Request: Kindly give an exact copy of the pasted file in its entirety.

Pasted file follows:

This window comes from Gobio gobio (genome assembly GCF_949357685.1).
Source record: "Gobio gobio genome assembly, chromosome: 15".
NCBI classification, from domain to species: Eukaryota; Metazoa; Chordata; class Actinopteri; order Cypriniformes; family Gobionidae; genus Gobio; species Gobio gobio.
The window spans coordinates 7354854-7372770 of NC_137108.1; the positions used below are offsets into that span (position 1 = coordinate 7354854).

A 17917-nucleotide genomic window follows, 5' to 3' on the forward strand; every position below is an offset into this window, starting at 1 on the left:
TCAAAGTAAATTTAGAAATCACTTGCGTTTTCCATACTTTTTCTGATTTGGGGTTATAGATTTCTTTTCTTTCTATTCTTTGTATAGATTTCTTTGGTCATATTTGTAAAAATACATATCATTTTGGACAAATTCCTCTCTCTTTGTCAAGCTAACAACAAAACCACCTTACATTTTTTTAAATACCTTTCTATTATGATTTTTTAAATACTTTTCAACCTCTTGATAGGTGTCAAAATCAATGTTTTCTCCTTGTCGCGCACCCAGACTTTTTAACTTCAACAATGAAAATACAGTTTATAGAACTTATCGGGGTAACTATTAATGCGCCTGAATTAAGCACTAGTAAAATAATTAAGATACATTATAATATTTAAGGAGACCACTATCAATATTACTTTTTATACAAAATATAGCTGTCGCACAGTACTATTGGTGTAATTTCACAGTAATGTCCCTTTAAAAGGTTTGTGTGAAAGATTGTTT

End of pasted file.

This window comes from Gobio gobio (genome assembly GCF_949357685.1).
Source record: "Gobio gobio genome assembly, chromosome: 15".
NCBI classification, from domain to species: Eukaryota; Metazoa; Chordata; class Actinopteri; order Cypriniformes; family Gobionidae; genus Gobio; species Gobio gobio.
The window spans coordinates 7354854-7372770 of NC_137108.1; the positions used below are offsets into that span (position 1 = coordinate 7354854).

A 17917-nucleotide genomic window follows, 5' to 3' on the forward strand; every position below is an offset into this window, starting at 1 on the left:
TCAAAGTAAATTTAGAAATCACTTGCGTTTTCCATACTTTTTCTGATTTGGGGTTATAGATTTCTTTTCTTTCTATTCTTTGTATAGATTTCTTTGGTCATATTTGTAAAAATACATATCATTTTGGACAAATTCCTCTCTCTTTGTCAAGCTAACAACAAAACCACCTTACATTTTTTTAAATACCTTTCTATTATGATTTTTTAAATACTTTTCAACCTCTTGATAGGTGTCAAAATCAATGTTTTCTCCTTGTCGCGCACCCAGACTTTTTAACTTCAACAATGAAAATACAGTTTATAGAACTTATCGGGGTAACTATTAATGCGCCTGAATTAAGCACTAGTAAAATAATTAAGATACATTATAATATTTAAGGAGACCACTATCAATATTACTTTTTATACAAAATATAGCTGTCGCACAGTACTATTGGTGTAATTTCACAGTAATGTCCCTTTAAAAGGTTTGTGTGAAAGATTGTTT